Return to the questions asked when framing the historical inquiry and identify any other questions about rights. Using the Philosophy for Children strategy, discuss the questions and ask the students to attempt to answer them using references to source materials to support their opinions. Summarise the group answers and display them with the questions in the museum.  ACHASSK135ACHASSI123

Activity 3: Setting up the class museum

Whose story will be told in the class museum?

Have the students discuss this question when they are making decisions about what should be included in their museum.

After discussing these questions, the students should come to a consensus, guided by you.  ACELY1709

How will our timelines be arranged?

Perhaps the Follow the Rabbit-Proof Fence timeline within the main timeline could be arranged on a string of barbed wire. Have the students set up the timelines with annotations. Students could work in four groups, with two doing the physical setting up of the timelines and two checking the sequences and the annotations.  ACHASSI125

How will other items be displayed?

After gathering all items for the museum together, the students decide on the placement of materials, perhaps grouping them around Land Rights or the Stolen Generations or in sections for each of the quiz cards from Sequence 1. What electronic equipment is required to display video and audio items and how are they going to be maintained? If the class has access to a set of iPods or iPads they could set up some displays with QR (quick response) codes linked to websites or information they have typed in themselves. Free QR reader apps would need to be uploaded onto the devices and QR codes generated, printed and laminated. Have all the displays set up the day before the opening of the museum.   ACHASSI133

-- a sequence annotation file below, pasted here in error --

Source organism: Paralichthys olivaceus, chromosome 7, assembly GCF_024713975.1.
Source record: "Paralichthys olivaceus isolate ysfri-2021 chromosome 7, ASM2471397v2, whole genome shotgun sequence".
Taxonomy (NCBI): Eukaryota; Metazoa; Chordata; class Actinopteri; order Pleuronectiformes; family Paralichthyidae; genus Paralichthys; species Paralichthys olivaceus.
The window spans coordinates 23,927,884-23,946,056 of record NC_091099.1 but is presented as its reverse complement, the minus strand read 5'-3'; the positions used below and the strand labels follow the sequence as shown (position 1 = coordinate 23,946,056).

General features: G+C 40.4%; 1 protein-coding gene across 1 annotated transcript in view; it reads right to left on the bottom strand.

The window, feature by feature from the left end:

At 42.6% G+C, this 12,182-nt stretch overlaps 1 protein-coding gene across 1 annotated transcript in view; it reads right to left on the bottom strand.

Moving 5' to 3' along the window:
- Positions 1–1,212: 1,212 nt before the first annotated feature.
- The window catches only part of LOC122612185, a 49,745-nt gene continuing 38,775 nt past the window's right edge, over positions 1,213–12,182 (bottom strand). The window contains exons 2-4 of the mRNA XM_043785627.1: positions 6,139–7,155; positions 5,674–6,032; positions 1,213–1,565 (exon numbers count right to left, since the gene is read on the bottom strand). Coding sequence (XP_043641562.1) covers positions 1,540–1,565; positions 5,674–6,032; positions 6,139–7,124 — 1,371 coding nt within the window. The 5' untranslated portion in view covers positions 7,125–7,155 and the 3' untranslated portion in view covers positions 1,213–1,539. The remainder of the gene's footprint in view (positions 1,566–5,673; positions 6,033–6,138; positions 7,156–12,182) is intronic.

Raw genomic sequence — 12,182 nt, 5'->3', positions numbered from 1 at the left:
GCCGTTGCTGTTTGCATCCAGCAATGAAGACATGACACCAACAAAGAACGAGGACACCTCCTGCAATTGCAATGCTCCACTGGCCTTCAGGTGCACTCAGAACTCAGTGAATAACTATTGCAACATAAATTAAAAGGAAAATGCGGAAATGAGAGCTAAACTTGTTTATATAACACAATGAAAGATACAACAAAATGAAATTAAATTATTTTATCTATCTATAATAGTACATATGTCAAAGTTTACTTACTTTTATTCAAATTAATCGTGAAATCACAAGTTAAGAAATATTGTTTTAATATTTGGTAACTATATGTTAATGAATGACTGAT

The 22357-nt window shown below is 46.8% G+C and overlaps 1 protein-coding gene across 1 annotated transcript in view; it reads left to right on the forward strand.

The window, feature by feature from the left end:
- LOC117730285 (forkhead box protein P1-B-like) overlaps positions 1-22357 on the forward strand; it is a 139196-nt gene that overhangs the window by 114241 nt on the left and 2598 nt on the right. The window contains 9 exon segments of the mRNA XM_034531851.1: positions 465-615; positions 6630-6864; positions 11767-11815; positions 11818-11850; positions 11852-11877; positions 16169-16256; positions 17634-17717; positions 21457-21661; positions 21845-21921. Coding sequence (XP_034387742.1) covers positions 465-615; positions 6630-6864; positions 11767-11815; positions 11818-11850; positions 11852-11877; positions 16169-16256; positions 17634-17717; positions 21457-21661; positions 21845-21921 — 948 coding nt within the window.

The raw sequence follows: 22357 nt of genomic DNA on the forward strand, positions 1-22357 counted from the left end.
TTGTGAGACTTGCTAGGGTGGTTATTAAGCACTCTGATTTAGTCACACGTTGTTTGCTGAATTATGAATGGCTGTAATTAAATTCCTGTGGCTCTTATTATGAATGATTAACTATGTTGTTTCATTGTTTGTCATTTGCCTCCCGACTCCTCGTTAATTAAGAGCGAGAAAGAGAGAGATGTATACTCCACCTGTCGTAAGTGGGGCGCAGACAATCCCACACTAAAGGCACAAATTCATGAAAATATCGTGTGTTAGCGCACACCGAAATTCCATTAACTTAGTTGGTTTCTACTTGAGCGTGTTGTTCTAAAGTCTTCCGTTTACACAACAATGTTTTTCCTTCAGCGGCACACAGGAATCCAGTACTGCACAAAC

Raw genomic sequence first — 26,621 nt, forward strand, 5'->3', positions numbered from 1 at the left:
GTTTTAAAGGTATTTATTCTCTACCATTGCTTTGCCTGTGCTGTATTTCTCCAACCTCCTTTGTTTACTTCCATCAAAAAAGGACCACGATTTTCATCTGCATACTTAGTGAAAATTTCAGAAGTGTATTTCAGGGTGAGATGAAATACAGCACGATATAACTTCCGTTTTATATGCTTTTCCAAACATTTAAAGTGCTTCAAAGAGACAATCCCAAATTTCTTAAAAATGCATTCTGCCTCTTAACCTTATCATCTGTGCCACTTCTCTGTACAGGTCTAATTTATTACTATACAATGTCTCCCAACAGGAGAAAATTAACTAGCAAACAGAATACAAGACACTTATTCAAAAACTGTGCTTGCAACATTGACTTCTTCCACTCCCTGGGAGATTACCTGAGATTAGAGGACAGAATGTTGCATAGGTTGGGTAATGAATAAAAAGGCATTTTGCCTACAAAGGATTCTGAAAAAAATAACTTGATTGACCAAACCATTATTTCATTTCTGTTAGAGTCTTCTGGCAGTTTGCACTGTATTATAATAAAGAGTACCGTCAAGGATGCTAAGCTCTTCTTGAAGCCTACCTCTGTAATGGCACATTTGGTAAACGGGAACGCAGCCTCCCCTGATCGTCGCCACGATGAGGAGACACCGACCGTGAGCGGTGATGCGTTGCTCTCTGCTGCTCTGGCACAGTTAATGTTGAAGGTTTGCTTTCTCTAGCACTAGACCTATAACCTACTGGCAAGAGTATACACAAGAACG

How will guests know where the museum is going to be and when it will be open?

Students work in small groups to create signs, invitations and advertisements for the museum. They can use posters and other items from their displays in the advertisements. Send invitations to parents, community members and other people in the school and place advertisements in the school newsletter and in community locations. On the day of the opening, display other signage around the school.  ACHASSI133

Activity 4: Sharing assessment presentations

Students share their presentations for the summative assessment task.  ACELY1710  Peers assess each presentation using the Assessment task 2 rubric as a guide. Presentations are selected for inclusion in the museum. 

Activity 5: More discussion about rights

Gather in a social circle for a final discussion about rights. Students will recall the source material that had the greatest influence on their thinking about the topic. Place a large sheet of paper on a wall. Students can use thick coloured textas to write snippets of information about the rights of Aboriginal and Torres Strait Islander people in Australia. These might include dates, significant events, titles of literary texts, words describing emotions or quotes they remember. They should fill the sheet, adding small drawings to complement the written text. The finished product will be displayed prominently in the museum and then in the classroom as an evaluation of the unit.